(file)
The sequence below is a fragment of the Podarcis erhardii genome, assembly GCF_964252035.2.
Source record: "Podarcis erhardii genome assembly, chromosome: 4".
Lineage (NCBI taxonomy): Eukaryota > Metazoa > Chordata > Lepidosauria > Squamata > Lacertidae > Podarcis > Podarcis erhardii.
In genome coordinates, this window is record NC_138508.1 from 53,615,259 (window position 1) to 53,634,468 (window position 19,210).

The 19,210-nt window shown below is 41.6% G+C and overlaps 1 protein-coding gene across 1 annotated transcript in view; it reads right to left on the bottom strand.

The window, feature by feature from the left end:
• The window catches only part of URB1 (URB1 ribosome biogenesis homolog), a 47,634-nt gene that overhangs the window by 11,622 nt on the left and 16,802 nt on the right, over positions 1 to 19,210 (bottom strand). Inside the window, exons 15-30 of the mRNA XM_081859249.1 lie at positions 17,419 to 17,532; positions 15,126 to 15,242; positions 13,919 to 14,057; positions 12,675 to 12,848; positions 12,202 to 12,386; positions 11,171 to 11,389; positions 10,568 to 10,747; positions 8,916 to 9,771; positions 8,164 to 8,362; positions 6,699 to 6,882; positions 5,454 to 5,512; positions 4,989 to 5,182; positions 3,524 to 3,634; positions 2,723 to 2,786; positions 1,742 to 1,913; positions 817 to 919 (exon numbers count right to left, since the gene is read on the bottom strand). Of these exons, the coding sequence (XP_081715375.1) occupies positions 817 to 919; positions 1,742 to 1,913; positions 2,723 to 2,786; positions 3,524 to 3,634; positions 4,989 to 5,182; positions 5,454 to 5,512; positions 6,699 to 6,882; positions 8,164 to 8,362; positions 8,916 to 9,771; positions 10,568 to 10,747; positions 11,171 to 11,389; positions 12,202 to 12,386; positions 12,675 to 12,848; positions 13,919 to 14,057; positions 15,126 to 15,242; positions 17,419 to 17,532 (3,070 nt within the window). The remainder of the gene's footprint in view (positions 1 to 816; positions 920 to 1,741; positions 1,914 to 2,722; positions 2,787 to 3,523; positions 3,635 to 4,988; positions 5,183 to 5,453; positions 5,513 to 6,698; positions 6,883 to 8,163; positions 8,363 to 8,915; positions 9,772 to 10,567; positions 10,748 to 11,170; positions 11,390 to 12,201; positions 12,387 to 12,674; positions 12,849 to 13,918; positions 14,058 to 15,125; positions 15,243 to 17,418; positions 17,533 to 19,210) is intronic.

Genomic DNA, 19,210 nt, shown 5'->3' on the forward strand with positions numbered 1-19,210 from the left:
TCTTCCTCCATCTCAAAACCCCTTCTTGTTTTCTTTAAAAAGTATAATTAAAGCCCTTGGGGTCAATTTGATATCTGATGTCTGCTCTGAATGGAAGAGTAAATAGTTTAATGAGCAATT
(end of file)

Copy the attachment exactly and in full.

The sequence below is a fragment of the Podarcis erhardii genome, assembly GCF_964252035.2.
Source record: "Podarcis erhardii genome assembly, chromosome: 4".
Lineage (NCBI taxonomy): Eukaryota > Metazoa > Chordata > Lepidosauria > Squamata > Lacertidae > Podarcis > Podarcis erhardii.
In genome coordinates, this window is record NC_138508.1 from 53,615,259 (window position 1) to 53,634,468 (window position 19,210).

The 19,210-nt window shown below is 41.6% G+C and overlaps 1 protein-coding gene across 1 annotated transcript in view; it reads right to left on the bottom strand.

The window, feature by feature from the left end:
• The window catches only part of URB1 (URB1 ribosome biogenesis homolog), a 47,634-nt gene that overhangs the window by 11,622 nt on the left and 16,802 nt on the right, over positions 1 to 19,210 (bottom strand). Inside the window, exons 15-30 of the mRNA XM_081859249.1 lie at positions 17,419 to 17,532; positions 15,126 to 15,242; positions 13,919 to 14,057; positions 12,675 to 12,848; positions 12,202 to 12,386; positions 11,171 to 11,389; positions 10,568 to 10,747; positions 8,916 to 9,771; positions 8,164 to 8,362; positions 6,699 to 6,882; positions 5,454 to 5,512; positions 4,989 to 5,182; positions 3,524 to 3,634; positions 2,723 to 2,786; positions 1,742 to 1,913; positions 817 to 919 (exon numbers count right to left, since the gene is read on the bottom strand). Of these exons, the coding sequence (XP_081715375.1) occupies positions 817 to 919; positions 1,742 to 1,913; positions 2,723 to 2,786; positions 3,524 to 3,634; positions 4,989 to 5,182; positions 5,454 to 5,512; positions 6,699 to 6,882; positions 8,164 to 8,362; positions 8,916 to 9,771; positions 10,568 to 10,747; positions 11,171 to 11,389; positions 12,202 to 12,386; positions 12,675 to 12,848; positions 13,919 to 14,057; positions 15,126 to 15,242; positions 17,419 to 17,532 (3,070 nt within the window). The remainder of the gene's footprint in view (positions 1 to 816; positions 920 to 1,741; positions 1,914 to 2,722; positions 2,787 to 3,523; positions 3,635 to 4,988; positions 5,183 to 5,453; positions 5,513 to 6,698; positions 6,883 to 8,163; positions 8,363 to 8,915; positions 9,772 to 10,567; positions 10,748 to 11,170; positions 11,390 to 12,201; positions 12,387 to 12,674; positions 12,849 to 13,918; positions 14,058 to 15,125; positions 15,243 to 17,418; positions 17,533 to 19,210) is intronic.

Genomic DNA, 19,210 nt, shown 5'->3' on the forward strand with positions numbered 1-19,210 from the left:
TCTTCCTCCATCTCAAAACCCCTTCTTGTTTTCTTTAAAAAGTATAATTAAAGCCCTTGGGGTCAATTTGATATCTGATGTCTGCTCTGAATGGAAGAGTAAATAGTTTAATGAGCAATT